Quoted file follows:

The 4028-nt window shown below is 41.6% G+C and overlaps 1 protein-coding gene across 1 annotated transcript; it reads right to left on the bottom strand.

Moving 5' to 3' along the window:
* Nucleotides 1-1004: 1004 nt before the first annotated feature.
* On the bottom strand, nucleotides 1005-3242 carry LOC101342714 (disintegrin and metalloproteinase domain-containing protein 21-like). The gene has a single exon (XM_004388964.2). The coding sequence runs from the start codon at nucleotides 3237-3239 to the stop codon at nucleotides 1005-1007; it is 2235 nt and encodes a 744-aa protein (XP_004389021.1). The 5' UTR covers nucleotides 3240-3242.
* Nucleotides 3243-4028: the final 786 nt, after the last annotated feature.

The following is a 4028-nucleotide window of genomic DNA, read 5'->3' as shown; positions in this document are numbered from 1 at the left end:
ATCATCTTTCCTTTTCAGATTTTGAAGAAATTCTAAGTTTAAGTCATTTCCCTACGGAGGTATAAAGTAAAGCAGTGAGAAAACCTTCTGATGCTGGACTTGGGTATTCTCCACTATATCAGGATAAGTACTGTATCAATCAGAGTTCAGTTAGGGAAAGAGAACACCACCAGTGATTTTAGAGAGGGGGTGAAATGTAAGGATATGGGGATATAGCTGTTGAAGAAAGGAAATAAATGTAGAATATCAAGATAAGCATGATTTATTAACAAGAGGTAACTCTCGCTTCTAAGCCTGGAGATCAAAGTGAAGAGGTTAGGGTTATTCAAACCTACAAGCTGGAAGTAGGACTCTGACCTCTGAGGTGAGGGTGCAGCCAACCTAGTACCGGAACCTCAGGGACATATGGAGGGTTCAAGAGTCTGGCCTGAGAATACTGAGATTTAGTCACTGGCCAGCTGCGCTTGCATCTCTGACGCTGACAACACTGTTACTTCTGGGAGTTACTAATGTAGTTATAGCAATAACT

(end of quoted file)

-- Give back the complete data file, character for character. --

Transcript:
The 4028-nt window shown below is 41.6% G+C and overlaps 1 protein-coding gene across 1 annotated transcript; it reads right to left on the bottom strand.

Moving 5' to 3' along the window:
* Nucleotides 1-1004: 1004 nt before the first annotated feature.
* On the bottom strand, nucleotides 1005-3242 carry LOC101342714 (disintegrin and metalloproteinase domain-containing protein 21-like). The gene has a single exon (XM_004388964.2). The coding sequence runs from the start codon at nucleotides 3237-3239 to the stop codon at nucleotides 1005-1007; it is 2235 nt and encodes a 744-aa protein (XP_004389021.1). The 5' UTR covers nucleotides 3240-3242.
* Nucleotides 3243-4028: the final 786 nt, after the last annotated feature.

The following is a 4028-nucleotide window of genomic DNA, read 5'->3' as shown; positions in this document are numbered from 1 at the left end:
ATCATCTTTCCTTTTCAGATTTTGAAGAAATTCTAAGTTTAAGTCATTTCCCTACGGAGGTATAAAGTAAAGCAGTGAGAAAACCTTCTGATGCTGGACTTGGGTATTCTCCACTATATCAGGATAAGTACTGTATCAATCAGAGTTCAGTTAGGGAAAGAGAACACCACCAGTGATTTTAGAGAGGGGGTGAAATGTAAGGATATGGGGATATAGCTGTTGAAGAAAGGAAATAAATGTAGAATATCAAGATAAGCATGATTTATTAACAAGAGGTAACTCTCGCTTCTAAGCCTGGAGATCAAAGTGAAGAGGTTAGGGTTATTCAAACCTACAAGCTGGAAGTAGGACTCTGACCTCTGAGGTGAGGGTGCAGCCAACCTAGTACCGGAACCTCAGGGACATATGGAGGGTTCAAGAGTCTGGCCTGAGAATACTGAGATTTAGTCACTGGCCAGCTGCGCTTGCATCTCTGACGCTGACAACACTGTTACTTCTGGGAGTTACTAATGTAGTTATAGCAATAACT